Other candidates who submitted floor nominations had similar experiences with non-member endorsements, and while I only had one bad signature, some of them had to submit many additional names to reach the required 10.
What baffles me is how someone cannot know if he is or is not a current member. In some cases, the membership just lapsed. Ok, that’s not too difficult. In some cases, the membership lapsed five years ago. In one or two cases, the supporter was never a member.
It was suggested to me that there is confusion between membership status and certification status. Membership is renewed every year, while SBE certification is valid for five years. The two are obviously separate to me, but perhaps there is a blur to some. Still, how can someone not be aware of his membership status? If you have any insight, please share it with me.
You saw the news that Insignia has released the HD Radio Portable Player this week. It’s about time, right? I saw a prototype at the 2009 NAB Show, and it looked good. I didn’t get to hear it (besides I didn’t want to put a set of public-use ear buds in my ears), but I scrolled through the display. I have heard that it sounds good and works well.
Radio is portable, and having a portable option for HD Radio is natural and necessary. We listen to radio on the go.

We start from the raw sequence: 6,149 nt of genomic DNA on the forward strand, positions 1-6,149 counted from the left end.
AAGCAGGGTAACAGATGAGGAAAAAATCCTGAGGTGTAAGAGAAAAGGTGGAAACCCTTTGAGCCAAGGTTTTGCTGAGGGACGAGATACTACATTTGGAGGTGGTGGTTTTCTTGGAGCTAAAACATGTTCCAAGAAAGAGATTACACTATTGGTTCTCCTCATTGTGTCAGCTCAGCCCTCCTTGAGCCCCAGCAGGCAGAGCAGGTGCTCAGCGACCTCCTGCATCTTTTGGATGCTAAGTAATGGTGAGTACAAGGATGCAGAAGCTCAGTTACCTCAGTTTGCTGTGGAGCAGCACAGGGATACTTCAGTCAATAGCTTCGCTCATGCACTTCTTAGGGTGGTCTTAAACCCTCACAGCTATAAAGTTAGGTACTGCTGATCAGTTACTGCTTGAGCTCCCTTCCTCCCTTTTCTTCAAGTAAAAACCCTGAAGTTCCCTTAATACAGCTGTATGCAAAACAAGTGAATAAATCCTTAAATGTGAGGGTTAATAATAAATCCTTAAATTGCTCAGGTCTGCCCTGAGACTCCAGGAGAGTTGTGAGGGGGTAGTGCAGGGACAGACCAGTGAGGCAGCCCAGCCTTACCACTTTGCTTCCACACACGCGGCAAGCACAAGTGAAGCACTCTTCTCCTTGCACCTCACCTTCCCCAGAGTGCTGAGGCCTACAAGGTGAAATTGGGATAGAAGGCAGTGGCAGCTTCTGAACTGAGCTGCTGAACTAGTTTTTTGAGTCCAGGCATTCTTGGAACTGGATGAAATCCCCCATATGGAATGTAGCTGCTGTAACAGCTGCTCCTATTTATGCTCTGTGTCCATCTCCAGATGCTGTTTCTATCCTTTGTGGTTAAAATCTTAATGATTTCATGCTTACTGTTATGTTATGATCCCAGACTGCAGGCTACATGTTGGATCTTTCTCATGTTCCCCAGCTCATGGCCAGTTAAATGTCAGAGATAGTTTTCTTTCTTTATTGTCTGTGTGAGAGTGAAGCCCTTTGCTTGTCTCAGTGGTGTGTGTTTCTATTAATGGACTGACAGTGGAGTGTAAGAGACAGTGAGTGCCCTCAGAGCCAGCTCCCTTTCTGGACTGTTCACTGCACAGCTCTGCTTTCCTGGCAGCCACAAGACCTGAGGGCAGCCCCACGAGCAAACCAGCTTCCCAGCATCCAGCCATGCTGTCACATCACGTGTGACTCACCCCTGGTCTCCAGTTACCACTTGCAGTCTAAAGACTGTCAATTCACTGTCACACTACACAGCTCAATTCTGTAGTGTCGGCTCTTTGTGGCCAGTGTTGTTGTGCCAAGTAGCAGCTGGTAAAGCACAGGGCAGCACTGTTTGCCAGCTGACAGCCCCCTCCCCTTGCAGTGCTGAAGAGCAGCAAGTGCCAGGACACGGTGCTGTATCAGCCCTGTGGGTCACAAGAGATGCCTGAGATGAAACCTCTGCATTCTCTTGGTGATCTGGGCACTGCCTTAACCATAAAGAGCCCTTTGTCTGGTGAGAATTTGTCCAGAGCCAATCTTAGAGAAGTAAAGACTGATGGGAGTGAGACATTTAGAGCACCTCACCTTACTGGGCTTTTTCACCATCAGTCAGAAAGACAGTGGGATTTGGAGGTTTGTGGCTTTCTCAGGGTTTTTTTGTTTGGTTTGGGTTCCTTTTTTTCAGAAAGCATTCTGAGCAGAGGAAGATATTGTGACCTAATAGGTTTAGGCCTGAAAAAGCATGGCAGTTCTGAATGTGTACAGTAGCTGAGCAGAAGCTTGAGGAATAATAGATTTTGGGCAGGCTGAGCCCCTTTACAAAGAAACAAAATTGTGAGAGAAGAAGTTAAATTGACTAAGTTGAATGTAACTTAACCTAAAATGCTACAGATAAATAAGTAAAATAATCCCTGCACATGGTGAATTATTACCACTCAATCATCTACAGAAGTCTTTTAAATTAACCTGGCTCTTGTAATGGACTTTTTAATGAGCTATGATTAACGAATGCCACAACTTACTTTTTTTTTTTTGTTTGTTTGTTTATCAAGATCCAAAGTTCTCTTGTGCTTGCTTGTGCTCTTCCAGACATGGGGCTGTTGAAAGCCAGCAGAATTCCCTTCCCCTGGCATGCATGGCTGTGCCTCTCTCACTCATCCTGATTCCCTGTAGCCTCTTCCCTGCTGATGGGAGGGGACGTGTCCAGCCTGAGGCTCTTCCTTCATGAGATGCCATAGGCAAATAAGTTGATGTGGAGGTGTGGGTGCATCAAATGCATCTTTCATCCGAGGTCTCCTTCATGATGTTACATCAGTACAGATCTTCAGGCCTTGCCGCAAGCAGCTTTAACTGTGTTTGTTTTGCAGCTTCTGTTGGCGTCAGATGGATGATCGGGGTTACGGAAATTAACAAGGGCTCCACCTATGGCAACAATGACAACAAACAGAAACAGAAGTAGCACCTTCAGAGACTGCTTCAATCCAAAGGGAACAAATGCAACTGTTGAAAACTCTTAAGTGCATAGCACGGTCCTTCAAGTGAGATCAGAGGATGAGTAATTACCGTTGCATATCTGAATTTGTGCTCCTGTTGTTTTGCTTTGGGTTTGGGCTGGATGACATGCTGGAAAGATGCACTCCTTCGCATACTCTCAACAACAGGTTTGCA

Now the downside: It’s just a radio. Listeners already carry personal devices for audio information and entertainment. Even at the modest $50 price, will the market be flooded with these portable radios? I doubt it. I don’t expect most listeners to add another device to the arm bands or pockets just for a radio.
Still, it’s a good step for the technology. Adding HD Radio to media players and smart phones should be high on the agenda. And once again, it shouldn’t be an option for the consumer, it should just be in the device.
I had some time on the road driving a route from Kansas City to Joplin, MO, to Indianapolis, to Cincinnati and back to Kansas City. While the 1,400 miles can be fatiguing, there is one aspect I look forward to: Listening to the radio.
When I drive through St. Louis, Indianapolis and Cincinnati (my hometown), I of course seek out the big heritage stations I know. But these aren’t the highlight of the trip. It’s what I hear in the smaller towns that reminds me of what radio is all about.
A few times in Missouri and Illinois I heard a news break that covered commodities and farm reports. Anticipated yields from the sales of crops and livestock don’t figure into my daily life, but those station listeners certainly listened for the details. I heard about several county fairs, weekend swap meets, upcoming holiday activities (this trip was a few weeks before Independence Day), and church or school functions. I heard a few classic remotes from the local appliance store and car dealer. I heard a few contests with a grand prize provided by a local merchant.
It was real radio. Radio for the public. As I zipped down the Interstate, the local community was moving at its regular pace and listening to the radio. Those local stations are an integral part of their communities. Sure, any radio station has an important role in the local community, but that role is amplified in these smaller towns.